The accidental overdoses are from heroin and fentanyl
The office fears it will more than double the yearly total of years past
An Ohio coroner’s office is running out of room for bodies because it can’t keep up with deaths caused by drug overdoses.
The Montgomery County Coroner’s office, which encompasses cities like Dayton, already processed 145 overdose-related deaths in 2017.
That makes up more 60% of the total autopsies it conducted in January, said county Coroner Dr. Kent Harshbarger.
“Overdoses are coming in all the time and we’re constantly full on a day-to-day basis,” Harshbarger told CNN.
The accidental overdoses are from heroin and fentanyl, he said.
CNN affiliate WHIO reported that of the 2016 overdose deaths in the county that had been ruled on by January 4, at least 85% were the result of opioids, according to autopsy results.
These disturbing stats put the office on track to more than double the yearly totals for past years.
In 2015, for example, the total for the year was 259. Last year, the deaths reached that number by September.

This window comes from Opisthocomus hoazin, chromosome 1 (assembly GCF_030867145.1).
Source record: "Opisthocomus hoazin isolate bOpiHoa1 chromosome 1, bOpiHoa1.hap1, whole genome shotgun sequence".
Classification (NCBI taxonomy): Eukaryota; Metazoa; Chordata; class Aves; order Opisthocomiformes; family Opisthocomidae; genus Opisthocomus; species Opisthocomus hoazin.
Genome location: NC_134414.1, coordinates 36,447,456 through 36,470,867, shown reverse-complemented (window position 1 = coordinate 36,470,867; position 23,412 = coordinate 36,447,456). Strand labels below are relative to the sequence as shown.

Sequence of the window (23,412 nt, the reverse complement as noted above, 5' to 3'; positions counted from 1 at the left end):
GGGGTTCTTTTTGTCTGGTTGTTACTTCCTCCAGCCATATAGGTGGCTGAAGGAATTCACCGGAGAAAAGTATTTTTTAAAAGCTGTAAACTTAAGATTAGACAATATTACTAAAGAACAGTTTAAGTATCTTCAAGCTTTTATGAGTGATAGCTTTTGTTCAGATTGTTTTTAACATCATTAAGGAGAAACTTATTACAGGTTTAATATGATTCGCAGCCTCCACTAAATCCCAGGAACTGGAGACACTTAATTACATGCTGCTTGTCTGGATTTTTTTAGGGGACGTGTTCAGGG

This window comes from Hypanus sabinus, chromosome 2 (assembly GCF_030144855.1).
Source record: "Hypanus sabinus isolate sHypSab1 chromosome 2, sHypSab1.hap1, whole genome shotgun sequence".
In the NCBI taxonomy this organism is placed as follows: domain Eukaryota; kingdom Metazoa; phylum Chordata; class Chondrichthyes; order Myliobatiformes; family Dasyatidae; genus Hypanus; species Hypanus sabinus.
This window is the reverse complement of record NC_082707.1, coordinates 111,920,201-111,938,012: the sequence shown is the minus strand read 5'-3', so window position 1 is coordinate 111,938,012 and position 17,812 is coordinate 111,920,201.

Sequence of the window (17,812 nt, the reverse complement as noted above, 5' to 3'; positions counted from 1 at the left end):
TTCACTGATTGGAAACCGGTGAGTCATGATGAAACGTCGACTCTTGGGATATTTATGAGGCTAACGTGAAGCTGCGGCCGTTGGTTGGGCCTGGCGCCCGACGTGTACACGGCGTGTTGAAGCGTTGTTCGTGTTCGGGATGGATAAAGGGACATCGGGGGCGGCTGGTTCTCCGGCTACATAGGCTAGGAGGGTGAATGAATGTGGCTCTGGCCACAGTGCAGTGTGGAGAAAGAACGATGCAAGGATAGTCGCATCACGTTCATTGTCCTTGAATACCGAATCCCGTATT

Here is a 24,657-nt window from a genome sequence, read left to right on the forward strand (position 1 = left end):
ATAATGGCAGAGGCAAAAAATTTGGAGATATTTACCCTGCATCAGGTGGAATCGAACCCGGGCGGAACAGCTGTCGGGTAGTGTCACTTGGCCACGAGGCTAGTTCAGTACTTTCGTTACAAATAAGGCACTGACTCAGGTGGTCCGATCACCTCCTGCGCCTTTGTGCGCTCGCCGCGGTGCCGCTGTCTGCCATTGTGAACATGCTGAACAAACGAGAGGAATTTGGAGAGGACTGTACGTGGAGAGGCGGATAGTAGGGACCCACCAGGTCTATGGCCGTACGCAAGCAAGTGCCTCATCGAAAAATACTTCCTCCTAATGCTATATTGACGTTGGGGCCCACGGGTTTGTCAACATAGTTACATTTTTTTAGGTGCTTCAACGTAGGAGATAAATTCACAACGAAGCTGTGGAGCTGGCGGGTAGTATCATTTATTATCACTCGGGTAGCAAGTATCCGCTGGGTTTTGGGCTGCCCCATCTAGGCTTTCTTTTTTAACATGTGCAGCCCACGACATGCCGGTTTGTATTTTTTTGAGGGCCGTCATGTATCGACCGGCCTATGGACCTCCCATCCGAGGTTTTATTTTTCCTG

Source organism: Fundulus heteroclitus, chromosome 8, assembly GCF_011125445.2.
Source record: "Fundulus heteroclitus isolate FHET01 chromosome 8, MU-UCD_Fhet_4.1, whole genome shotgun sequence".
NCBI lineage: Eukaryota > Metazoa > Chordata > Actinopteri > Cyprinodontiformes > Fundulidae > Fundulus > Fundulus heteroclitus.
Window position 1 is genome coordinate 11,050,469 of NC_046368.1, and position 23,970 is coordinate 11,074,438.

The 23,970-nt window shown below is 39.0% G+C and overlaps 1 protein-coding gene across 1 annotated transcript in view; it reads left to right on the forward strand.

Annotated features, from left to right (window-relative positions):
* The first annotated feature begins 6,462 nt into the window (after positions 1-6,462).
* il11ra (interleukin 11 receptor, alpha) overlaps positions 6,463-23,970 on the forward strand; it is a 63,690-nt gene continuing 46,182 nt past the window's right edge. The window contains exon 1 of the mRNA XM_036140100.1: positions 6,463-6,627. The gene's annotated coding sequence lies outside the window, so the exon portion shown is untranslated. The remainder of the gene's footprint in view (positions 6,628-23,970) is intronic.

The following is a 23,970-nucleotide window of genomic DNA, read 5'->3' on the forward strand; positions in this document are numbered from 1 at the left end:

Overdose-related deaths have been on the rise all over Ohio and the nation.
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To deal with the uptick in deaths, the coroner’s office just expanded their facilities in 2016, adding 12 more spaces in their refrigerators. Already, that’s not enough, Harshbarger said.
He’s considering renting space at funeral homes in the community to handle the overflow.
The overload is being felt in other county facilities too. Cuyahoga county, which encompasses Cleveland, had at least 517 deaths related to heroin and fentanyl in 2016, up from 228 the year before.